Online Health Care Management
Current universities and colleges that provide health care management courses are grappling with the new health care reforms. The challenge is how to instruct health care management students on the future needs and trends in the health care environment. With the regulatory field rapidly changing, and the pace of innovation, there is a challenge to keep health care management programs current and relevant.
Militello and Sheppeck (2012) completed a survey of 70 health care organizations to determine what the organizations see as challenges for the Affordable Care Act passed in 2012. The researchers are both University of St. Thomas professors teaching in the health care management area of the Opus College of Business. The research was prompted by the integration of health care reform legislation (e.g. the Patient Protection and Affordable Care Act) and educational reform legislation (e.g. Health Care Education Reconciliation Act) into the overarching law collectively referred to as the Affordable Care Act (ACA). This marriage of two different pieces of legislation is particularly important for instructors in current health care management programs.
While the legislation is clear on the mandate for health insurance coverage for citizens, it provides no direction on how health care organizations should meet the potential changing needs of health care. The researchers sampled over 500 organizations with a completed response from 70 organizations scattered across the country.
The survey questions centered on how organizations were planning, or orienting planning toward the future. The underlying belief is that strategic planning is a necessity to keep any organization viable. The researchers were interested in determining what type of strategies currently existed and what types of strategies may be needed. The idea was to determine gaps in current knowledge areas that may help health care management programs better prepare graduates to meet.
The data set findings are interesting. The data separated out into three unplanned clusters. Forty percent of the sample showed a defined strategic focus. These organizations were seeking out ways to differentiate their business plans from the competitive market. This group was looking at developing unique forms of patient care. These organizations were actively recruiting new and innovative talent.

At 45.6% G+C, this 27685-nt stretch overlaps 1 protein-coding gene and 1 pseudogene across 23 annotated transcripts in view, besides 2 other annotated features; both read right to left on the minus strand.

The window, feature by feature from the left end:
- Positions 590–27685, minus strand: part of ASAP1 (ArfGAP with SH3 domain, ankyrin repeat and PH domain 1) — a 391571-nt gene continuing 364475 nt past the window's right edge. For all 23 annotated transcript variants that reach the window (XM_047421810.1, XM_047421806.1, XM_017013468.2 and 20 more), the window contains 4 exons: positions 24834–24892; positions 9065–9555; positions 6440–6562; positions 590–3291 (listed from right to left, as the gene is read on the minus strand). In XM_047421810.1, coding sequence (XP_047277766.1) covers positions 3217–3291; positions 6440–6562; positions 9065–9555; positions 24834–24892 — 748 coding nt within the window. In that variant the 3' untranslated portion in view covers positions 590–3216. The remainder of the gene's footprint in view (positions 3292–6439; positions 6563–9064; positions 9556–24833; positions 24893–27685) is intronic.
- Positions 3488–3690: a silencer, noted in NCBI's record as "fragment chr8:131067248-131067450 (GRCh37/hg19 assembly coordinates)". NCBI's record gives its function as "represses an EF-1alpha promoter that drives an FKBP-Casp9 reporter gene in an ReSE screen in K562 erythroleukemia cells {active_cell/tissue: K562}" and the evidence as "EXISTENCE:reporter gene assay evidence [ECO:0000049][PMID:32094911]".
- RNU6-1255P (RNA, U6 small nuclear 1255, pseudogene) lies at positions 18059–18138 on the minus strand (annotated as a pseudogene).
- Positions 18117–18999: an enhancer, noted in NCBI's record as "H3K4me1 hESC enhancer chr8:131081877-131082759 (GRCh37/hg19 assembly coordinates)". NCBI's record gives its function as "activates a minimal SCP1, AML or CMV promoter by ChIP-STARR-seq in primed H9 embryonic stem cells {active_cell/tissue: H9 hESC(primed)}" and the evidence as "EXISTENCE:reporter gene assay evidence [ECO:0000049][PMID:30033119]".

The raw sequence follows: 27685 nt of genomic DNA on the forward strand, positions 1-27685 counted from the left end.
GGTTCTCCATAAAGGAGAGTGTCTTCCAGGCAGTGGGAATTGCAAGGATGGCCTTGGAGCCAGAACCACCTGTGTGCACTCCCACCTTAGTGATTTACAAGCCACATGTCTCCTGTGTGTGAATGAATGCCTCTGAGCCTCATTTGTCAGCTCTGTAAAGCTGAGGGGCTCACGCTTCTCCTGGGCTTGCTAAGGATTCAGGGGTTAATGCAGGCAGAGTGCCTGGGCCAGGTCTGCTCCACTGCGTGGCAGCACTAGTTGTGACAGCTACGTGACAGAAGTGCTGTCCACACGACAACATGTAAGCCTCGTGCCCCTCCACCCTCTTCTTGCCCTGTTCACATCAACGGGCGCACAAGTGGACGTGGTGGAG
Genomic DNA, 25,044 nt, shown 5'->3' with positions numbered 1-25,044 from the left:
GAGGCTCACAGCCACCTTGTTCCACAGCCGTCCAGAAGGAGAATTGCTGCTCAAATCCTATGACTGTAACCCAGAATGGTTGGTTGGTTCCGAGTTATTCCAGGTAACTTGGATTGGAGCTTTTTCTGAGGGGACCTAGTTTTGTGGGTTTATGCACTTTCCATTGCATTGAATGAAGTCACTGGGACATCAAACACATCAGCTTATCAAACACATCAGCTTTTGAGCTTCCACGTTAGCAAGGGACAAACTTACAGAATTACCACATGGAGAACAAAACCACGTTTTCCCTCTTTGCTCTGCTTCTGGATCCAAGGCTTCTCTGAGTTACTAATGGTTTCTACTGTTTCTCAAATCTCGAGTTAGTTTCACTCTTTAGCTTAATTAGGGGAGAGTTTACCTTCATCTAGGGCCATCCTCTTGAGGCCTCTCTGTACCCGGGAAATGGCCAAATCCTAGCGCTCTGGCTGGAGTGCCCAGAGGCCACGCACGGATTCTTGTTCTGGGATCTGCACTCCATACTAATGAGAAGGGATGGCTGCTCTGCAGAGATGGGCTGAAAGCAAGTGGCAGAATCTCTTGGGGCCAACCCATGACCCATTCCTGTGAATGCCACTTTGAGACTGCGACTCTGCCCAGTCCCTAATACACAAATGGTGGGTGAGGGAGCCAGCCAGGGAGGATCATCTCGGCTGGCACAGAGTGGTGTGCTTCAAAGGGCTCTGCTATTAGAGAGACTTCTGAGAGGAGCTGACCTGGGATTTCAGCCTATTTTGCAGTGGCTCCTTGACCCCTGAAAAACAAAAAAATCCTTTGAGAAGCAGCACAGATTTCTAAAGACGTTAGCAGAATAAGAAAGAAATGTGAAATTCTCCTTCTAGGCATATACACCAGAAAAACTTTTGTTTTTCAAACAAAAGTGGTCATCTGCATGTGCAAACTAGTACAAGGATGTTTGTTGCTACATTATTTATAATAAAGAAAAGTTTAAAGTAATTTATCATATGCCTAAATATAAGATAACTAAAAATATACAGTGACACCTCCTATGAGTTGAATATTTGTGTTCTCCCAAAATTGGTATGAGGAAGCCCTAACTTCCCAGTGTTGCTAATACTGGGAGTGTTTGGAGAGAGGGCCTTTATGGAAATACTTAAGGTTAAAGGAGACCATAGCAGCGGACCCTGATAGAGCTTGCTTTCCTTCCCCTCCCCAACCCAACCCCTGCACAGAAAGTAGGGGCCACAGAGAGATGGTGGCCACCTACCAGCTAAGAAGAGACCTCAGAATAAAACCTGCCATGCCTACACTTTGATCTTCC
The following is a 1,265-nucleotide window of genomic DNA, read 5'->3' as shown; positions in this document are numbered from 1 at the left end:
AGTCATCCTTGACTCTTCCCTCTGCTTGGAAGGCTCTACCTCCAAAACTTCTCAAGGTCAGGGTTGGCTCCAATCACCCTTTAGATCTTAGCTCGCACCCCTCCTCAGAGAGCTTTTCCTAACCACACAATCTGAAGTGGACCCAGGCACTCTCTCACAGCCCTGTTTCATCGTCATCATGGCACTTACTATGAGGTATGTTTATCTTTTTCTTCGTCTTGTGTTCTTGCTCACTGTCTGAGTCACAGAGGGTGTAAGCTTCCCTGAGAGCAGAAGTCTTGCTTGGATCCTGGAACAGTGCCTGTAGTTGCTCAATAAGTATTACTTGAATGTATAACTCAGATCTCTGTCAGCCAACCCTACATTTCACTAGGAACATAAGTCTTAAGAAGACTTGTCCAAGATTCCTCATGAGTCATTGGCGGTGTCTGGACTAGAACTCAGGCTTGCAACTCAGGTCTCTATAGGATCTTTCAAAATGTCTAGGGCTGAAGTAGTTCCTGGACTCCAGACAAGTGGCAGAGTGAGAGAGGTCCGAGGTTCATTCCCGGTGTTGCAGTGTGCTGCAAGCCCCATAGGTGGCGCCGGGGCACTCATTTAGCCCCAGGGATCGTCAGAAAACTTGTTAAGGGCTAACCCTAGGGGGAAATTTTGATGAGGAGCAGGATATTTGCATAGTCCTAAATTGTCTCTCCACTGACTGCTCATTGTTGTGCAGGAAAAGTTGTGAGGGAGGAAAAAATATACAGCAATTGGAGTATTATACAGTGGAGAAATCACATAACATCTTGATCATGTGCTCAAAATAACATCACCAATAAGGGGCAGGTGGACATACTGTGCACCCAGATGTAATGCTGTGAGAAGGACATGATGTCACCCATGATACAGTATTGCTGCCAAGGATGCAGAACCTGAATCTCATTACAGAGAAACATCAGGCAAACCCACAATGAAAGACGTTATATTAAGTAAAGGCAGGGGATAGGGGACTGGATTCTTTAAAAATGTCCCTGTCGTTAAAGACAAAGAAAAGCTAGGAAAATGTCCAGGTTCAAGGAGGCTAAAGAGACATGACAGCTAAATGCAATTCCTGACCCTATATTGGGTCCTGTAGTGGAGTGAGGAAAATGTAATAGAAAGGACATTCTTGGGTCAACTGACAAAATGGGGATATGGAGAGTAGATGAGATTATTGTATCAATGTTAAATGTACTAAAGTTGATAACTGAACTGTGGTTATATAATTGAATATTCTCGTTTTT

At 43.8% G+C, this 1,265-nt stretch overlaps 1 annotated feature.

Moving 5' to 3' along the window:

Thirty four percent of the sample was defined to be in the second cluster. These organizations appeared to be at the median of all measured variables. It seemed that these organizations represented groups that were cautious. These organizations were not doing anything novel and seemed worried about the volatility of the health care industry.
The third cluster made up the remaining 14%. These organizations seemed unable to move in any direction. Either management or the underlying governance structure was either unable or unwilling to consider any change or new prospects in the way health care is delivered.
The researchers seemed discouraged with the overall findings. Militello and Sheppeck (2012) noted the recent legislation is looking at a significant consumer focus and consumer involvement in creating accountable care organizations. Further, the legislation leaves open the door for innovation and novel approaches to treat a population through a preventive focus versus the current reactive focus. It appears that many health care providers do not have a strong understanding of market focus or consumer need.
This research is interesting and germane to Globe University and health care management programs in general. Since Globe is training today’s and tomorrow’s health care leaders, we need to consider how we integrate the idea of innovation, market driven need, a change in health care delivery model, and the need to take business risks.
Militello, J. & Sheppeck, M. (2012). The affordable care act passed. Now what B. The Magazine of the University of St. Thomas Opus College of Business: State of Health Care. 9(2). 16- 19.